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A New Model of Forensic Mental Health Care

When facing certain mental health symptoms or intellectual disabilities, some people aren’t capable of standing trial.

A Community-Based Pilot Program Helps Patients Receive Fair Trials 

To support individuals who may not understand the legal process, or the charges brought against them, there is a program called capacity restoration. Forensic psychiatrists, therapists and forensic navigators work with patients to assess their mental health and to help them understand their legal situation and the court system. This program, like so many others, has become overburdened in recent years. In North Carolina, only three state hospitals offer capacity resolution. Until a spot opens at one of these hospitals, a patient may wait for months for their turn – and many of them wait in a jail, even if they do not represent a threat and would otherwise be released on bond.

A pilot program involving Atrium Health offers another solution. In addition to a jail-based or a hospital-based capacity restoration program, this is a community-based program. It creates a much-needed option for people who have no reason to be incarcerated and for those who don’t meet the criteria for full-time hospitalization. Instead of these patients spending unnecessary months waiting in a jail or hospital, they enter an outpatient program with a high level of services. 

“Our vision is to offer a comprehensive community program to reduce the need for unnecessary incarceration for defendants who are not dangerous and would otherwise be on bond and to offer high-quality mental health services,” says Dr. Sherif Soliman, a forensic psychiatrist at Atrium Health Behavioral Health Charlotte, who’s leading Atrium Health’s involvement in this program and has worked in this field for 17 years. “We will also link these patients to long-term care, even after their legal situation resolves.”

The program is a collaboration between Atrium Health, the North Carolina Department of Health and Human Services, Alliance Health, as well as the district attorney, judges and the public defender’s office of Mecklenburg County. It’s a unique service for a vulnerable population, as people with mental health challenges are much more likely to be victims of violence than the perpetrators of violence. Instead of being unnecessarily held in jail while they await treatment and their trial, this program allows them to spend the time receiving services in the community.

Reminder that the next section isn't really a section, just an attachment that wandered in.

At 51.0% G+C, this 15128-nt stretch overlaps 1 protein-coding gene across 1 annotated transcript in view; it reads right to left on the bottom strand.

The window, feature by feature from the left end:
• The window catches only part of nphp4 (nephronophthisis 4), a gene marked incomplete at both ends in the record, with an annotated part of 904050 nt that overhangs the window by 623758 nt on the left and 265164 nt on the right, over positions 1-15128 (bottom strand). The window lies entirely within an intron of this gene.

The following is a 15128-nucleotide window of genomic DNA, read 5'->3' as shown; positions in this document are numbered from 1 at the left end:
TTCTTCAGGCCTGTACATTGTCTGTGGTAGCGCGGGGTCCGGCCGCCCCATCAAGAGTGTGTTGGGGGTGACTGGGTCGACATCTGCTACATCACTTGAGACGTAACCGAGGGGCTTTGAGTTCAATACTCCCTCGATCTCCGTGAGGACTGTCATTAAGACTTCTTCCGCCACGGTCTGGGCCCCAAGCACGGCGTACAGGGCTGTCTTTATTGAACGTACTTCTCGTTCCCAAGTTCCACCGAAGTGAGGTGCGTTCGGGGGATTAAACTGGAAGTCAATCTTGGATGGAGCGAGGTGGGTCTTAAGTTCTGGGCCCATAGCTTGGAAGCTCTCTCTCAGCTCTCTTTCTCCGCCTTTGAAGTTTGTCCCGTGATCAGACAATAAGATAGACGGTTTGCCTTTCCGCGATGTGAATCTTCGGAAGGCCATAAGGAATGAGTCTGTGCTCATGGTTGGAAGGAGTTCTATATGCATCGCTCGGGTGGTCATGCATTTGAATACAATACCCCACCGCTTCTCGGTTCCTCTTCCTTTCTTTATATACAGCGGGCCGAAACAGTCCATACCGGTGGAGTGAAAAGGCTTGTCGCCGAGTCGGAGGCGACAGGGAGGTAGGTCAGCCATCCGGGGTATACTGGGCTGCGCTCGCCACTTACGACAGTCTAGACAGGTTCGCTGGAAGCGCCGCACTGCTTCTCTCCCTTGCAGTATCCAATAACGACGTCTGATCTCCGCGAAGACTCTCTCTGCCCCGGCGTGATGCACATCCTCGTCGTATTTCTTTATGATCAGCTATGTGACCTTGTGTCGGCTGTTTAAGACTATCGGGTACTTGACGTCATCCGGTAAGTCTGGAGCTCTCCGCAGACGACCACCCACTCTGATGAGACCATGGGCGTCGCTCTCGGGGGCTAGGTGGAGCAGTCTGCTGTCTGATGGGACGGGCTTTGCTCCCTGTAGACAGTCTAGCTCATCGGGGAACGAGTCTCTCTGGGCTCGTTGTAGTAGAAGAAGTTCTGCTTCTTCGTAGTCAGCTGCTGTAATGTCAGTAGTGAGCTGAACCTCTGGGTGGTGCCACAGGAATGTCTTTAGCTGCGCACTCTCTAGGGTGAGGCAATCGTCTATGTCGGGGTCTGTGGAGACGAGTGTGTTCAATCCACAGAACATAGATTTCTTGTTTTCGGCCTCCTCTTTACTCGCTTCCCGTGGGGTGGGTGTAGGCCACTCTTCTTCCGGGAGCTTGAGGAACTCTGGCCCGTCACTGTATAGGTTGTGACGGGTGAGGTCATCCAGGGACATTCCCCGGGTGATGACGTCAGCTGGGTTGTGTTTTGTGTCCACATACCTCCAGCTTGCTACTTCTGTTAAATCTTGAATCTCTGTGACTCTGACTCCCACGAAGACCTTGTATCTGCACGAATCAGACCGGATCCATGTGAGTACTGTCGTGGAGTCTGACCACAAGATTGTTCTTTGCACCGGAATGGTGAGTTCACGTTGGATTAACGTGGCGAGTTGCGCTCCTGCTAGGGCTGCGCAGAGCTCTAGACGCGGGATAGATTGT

“This really has the potential to change how forensic mental health care is delivered in North Carolina,” Soliman adds.

How Community-Based Capacity Restoration Works

For four or five days a week, patients in this pilot program visit a clinic to attend groups and work with therapists and forensic psychiatrists who help them understand their legal situation and their charges. Forensic psychiatry is a medical subspecialty that focuses on the many areas in which psychiatry intersects with the law. To become board certified, forensic psychiatrists must complete a year-long fellowship and exam that explores the overlapping area between mental health and the law.

This pilot program includes capacity restoration and recovery support including education centered around basic legal concepts, pharmacotherapy, groups, individual educational sessions and additional services tailored to the needs of each patient.

“We are a perfect fit to be part of this program because Atrium Health already provides a robust array of behavioral health services,” Soliman says. “We also have a number of board-certified forensic psychiatrists on staff which puts us in  an unique position. We can offer both the forensic and legal services, as well as the clinical services of psychiatric stabilization, housing support and other therapies, depending on a patient’s need.”

To evaluate the effectiveness of this program, the partners behind it will collect data on patient safety, community safety and the rate of restoration. Existing literature of similar programs indicates that the restoration in a community setting is often decreased to about 45 days, compared to upwards of six months in a jail- or a hospital-based program.

A Potential for Big Change in North Carolina

This program, which is funded by a grant by Substance Abuse and Mental Health Services Administration, (SAMHSA) has the potential to change a decades-long shift in how mental health is delivered in North Carolina. The sharp decline in the availability of hospital beds, particularly in state hospitals from the 1960s to the present has correlated with an increase in the incarceration of people living with severe mental illness.  This program aims to provide services in the least restrictive environment, reducing the need for unnecessary civil commitment and unnecessary confinement in jail while waiting for inpatient beds.

“Our program is going to help decriminalize mental illness and give patients the help they need, rather than holding them in an environment designed to be a punishment rather than a treatment environment,” Soliman says.